Opinion Piece

by: Joy Jiang


On November 3, 2019, the CAPA JRC attended a fundraising event held by the CCACC (Chinese Culture and Community Service Center), where many people, including us, sought to sell items to the public. In our case, we sold balance lamps. I originally thought that not many people would buy our lamps, but that was not the case.


When I first entered the rooms with vendors and tables of items, I noticed that the JRC was almost the only group who had come not to sell food. Many restaurants had come, as well as just ordinary people, selling items from sushi to egg tarts. I thought that since food could be more easily enjoyed than lamps, people would be more interested in that.


However, during the course of the event, many people came to buy the lamps. I thought that most of the lamps sold would be white lamps because white goes well with more colors, and red lamps might seem out of place and wood lamps were more expensive.


Later into the event, the lights turned off for a few seconds and the entire room was left in darkness. Everyone, including me, wondered what had happened. But what stood out the most to me in that moment was that the otherwise dark room was lit up by our balance lamps.

But what stood out the most to me in that moment was that the otherwise dark room was lit up by our balance lamps.

People turned toward us as the only light source in the room. Our previous selling strategy had been to simply fascinate others with the creativity and uniqueness of the lamps, but now everyone saw how useful they could be.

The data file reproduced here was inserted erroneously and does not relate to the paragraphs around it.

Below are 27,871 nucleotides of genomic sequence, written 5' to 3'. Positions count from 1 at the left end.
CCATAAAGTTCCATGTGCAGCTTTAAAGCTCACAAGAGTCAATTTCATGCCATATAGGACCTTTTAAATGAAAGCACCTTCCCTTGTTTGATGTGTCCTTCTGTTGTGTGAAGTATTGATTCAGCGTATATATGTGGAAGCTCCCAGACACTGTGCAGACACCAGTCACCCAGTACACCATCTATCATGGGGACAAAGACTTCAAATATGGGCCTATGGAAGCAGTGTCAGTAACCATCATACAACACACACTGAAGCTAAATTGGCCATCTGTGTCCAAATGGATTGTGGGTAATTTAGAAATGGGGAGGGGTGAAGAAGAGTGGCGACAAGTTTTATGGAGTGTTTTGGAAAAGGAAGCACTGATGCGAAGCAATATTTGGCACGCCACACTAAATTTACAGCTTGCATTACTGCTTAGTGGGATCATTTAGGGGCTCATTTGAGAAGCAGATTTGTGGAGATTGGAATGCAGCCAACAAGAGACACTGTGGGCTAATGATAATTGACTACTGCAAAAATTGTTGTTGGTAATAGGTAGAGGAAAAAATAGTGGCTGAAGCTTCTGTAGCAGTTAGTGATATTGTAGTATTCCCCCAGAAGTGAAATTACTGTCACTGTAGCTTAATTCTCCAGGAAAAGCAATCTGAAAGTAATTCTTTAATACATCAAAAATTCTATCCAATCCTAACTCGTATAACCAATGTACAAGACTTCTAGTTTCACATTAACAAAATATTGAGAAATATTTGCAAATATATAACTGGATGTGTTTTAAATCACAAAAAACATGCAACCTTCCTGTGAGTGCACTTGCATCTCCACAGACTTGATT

(Claire and Emily)


By the end of the event, fifteen lamps had been sold, which was more than the amount I predicted would be. Most of those lamps were red and one was wood. Perhaps this was because many Asians believe that the color red stands for good fortune. 


My initial guesses had been completely incorrect. I like to think that part of why so many lamps were sold was because the lights went off and people saw the necessity of lamps, but we sold most of them before that happened. While some people may prefer food, this event proved to me, and probably many others, that our lamps are much more useful in the long run.


This article was provided by Chinese American Parents Association Junior Reporter Club (CAPA JRC) with members who interviewed, audio recorded, wrote, translated, and video recorded. CAPA JRC has 19 Montgomery County middle to high school students. They have created a bilingual platform delivering news and serving the community.

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